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C175Circular 175 (interagency process for authorization to negotiate and conclude cooperation agreements; coordinated by US Department of State)
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The Company recently received a notice requesting changes to the Company's business practices in order to be in full compliance with regulatory requirements set forth in Circular 175. These events may have a negative impact on the company's financial performance.
175 (Circular 175), promulgated on December (13), (1955).
As to the crucial treaty versus executive agreement choice, under the heading "Scope of the Executive Agreement-Making Power," Circular 175 specifically identifies "[a]greements which are made pursuant to or in accordance with existing legislation," directly addressing precisely the subject matter of Bodansky and Spiro's Article more than half a century earlier.
Circular 175 also contains procedural provisions requiring written approval from the State Department before the commencement of negotiations, designed primarily to assure coordination among executive departments in anticipation of the conclusion of an international agreement.
(46) The current version of the Circular 175 process explicitly clarifies that "[t]he term 'sole executive agreement' is appropriately reserved for agreements made solely on the basis of the constitutional authority of the President." (47) It further directs that sole executive agreements may be concluded only "so long as the agreement is not inconsistent with legislation enacted by the Congress in the exercise of its constitutional authority." (48) Consequently, provisions of executive agreements that overlap with existing statutory authority or treaty authority, as many provisions of the Paris Agreement do, would not presumptively be based on the president's authority to conclude sole agreements.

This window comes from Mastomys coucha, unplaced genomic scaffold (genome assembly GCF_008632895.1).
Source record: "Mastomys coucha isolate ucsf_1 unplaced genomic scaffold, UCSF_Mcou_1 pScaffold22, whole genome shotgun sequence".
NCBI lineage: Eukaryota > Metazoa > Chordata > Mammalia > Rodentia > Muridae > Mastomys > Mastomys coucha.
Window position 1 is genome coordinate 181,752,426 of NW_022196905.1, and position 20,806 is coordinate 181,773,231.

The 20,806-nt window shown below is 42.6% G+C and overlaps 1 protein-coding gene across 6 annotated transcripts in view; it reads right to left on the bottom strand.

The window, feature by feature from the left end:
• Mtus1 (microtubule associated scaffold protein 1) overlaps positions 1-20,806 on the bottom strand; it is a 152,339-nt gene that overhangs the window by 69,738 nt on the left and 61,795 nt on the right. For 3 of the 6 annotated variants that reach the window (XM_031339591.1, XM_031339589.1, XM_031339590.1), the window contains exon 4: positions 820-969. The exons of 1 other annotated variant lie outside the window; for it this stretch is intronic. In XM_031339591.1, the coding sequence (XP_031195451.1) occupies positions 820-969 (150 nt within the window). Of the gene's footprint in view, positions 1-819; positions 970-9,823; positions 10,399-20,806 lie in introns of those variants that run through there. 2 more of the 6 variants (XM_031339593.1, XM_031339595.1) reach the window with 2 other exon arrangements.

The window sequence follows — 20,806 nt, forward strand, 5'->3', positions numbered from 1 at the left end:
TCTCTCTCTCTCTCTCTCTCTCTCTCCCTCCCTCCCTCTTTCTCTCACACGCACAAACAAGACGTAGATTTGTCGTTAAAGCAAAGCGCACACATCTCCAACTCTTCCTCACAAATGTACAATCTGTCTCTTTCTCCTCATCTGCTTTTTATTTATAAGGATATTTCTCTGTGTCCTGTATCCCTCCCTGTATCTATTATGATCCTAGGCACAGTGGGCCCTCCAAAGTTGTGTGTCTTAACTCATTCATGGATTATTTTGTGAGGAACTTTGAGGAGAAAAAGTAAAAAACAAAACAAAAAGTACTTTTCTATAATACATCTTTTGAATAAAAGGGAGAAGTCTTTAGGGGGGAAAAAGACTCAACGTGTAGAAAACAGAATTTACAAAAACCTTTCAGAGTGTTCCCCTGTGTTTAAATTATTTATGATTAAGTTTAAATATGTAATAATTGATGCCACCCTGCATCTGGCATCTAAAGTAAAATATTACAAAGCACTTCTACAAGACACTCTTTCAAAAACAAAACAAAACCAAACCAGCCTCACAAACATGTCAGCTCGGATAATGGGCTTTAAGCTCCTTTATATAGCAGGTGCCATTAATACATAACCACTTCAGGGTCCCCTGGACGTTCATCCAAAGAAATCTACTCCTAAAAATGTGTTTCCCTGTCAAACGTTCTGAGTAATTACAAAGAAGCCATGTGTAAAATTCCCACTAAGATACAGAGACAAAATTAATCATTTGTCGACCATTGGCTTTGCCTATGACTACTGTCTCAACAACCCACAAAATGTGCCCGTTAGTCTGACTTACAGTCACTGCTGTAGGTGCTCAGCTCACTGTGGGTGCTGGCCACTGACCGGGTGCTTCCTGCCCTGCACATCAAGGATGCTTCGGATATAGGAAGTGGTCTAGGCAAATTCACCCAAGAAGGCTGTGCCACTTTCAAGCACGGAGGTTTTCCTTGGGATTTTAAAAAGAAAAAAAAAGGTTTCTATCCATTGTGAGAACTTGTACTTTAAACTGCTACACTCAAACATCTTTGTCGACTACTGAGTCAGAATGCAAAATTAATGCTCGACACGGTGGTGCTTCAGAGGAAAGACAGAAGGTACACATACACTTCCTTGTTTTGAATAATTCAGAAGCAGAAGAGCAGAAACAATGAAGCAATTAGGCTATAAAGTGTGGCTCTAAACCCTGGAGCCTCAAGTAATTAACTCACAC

While greater transparency as to the underlying legal authority would be very much welcome, this situation is unfortunately the norm, as the Circular 175 process is not ordinarily public and the associated documentation is not infrequently classified.
Today, the treaty-making procedure is codified in Circular 175. (80) State Department officers "seeking authority to negotiate, conclude, amend, extend, or terminate an international agreement" must make a Circular 175 request from a high-ranking State Department official.
(80.) Circular 175 was originally published by the U.S.
The Circular 175 procedure also requires each request to be accompanied by a memorandum describing the proposed agreement, its expected effects, and the manner in which it will be completed.
According to the State Department, "the Circular 175 procedure has provided an efficient vehicle for achieving a coordinated and coherent U.S.